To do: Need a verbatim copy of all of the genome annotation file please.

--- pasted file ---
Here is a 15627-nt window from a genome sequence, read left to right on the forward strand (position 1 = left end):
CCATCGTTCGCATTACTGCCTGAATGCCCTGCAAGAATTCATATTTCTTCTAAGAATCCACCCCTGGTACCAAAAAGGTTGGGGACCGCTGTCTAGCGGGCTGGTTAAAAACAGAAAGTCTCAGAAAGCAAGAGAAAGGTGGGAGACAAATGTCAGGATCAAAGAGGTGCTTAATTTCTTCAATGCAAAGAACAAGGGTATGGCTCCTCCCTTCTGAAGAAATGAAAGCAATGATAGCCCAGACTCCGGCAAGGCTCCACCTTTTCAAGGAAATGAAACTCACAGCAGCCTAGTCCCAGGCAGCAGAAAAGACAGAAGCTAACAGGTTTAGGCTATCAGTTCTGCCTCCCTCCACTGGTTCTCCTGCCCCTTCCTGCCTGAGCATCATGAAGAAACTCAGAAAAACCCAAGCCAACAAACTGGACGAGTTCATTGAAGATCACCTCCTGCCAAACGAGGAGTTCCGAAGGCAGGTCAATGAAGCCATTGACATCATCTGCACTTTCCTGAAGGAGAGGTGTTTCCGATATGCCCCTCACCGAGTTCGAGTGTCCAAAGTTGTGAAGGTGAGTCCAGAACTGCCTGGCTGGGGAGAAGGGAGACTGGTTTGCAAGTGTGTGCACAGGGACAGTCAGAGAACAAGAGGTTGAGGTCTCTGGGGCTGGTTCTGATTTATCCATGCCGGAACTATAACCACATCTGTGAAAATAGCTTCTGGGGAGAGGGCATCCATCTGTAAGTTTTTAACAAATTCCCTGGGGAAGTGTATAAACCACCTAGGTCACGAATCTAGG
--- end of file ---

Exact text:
Here is a 15627-nt window from a genome sequence, read left to right on the forward strand (position 1 = left end):
CCATCGTTCGCATTACTGCCTGAATGCCCTGCAAGAATTCATATTTCTTCTAAGAATCCACCCCTGGTACCAAAAAGGTTGGGGACCGCTGTCTAGCGGGCTGGTTAAAAACAGAAAGTCTCAGAAAGCAAGAGAAAGGTGGGAGACAAATGTCAGGATCAAAGAGGTGCTTAATTTCTTCAATGCAAAGAACAAGGGTATGGCTCCTCCCTTCTGAAGAAATGAAAGCAATGATAGCCCAGACTCCGGCAAGGCTCCACCTTTTCAAGGAAATGAAACTCACAGCAGCCTAGTCCCAGGCAGCAGAAAAGACAGAAGCTAACAGGTTTAGGCTATCAGTTCTGCCTCCCTCCACTGGTTCTCCTGCCCCTTCCTGCCTGAGCATCATGAAGAAACTCAGAAAAACCCAAGCCAACAAACTGGACGAGTTCATTGAAGATCACCTCCTGCCAAACGAGGAGTTCCGAAGGCAGGTCAATGAAGCCATTGACATCATCTGCACTTTCCTGAAGGAGAGGTGTTTCCGATATGCCCCTCACCGAGTTCGAGTGTCCAAAGTTGTGAAGGTGAGTCCAGAACTGCCTGGCTGGGGAGAAGGGAGACTGGTTTGCAAGTGTGTGCACAGGGACAGTCAGAGAACAAGAGGTTGAGGTCTCTGGGGCTGGTTCTGATTTATCCATGCCGGAACTATAACCACATCTGTGAAAATAGCTTCTGGGGAGAGGGCATCCATCTGTAAGTTTTTAACAAATTCCCTGGGGAAGTGTATAAACCACCTAGGTCACGAATCTAGG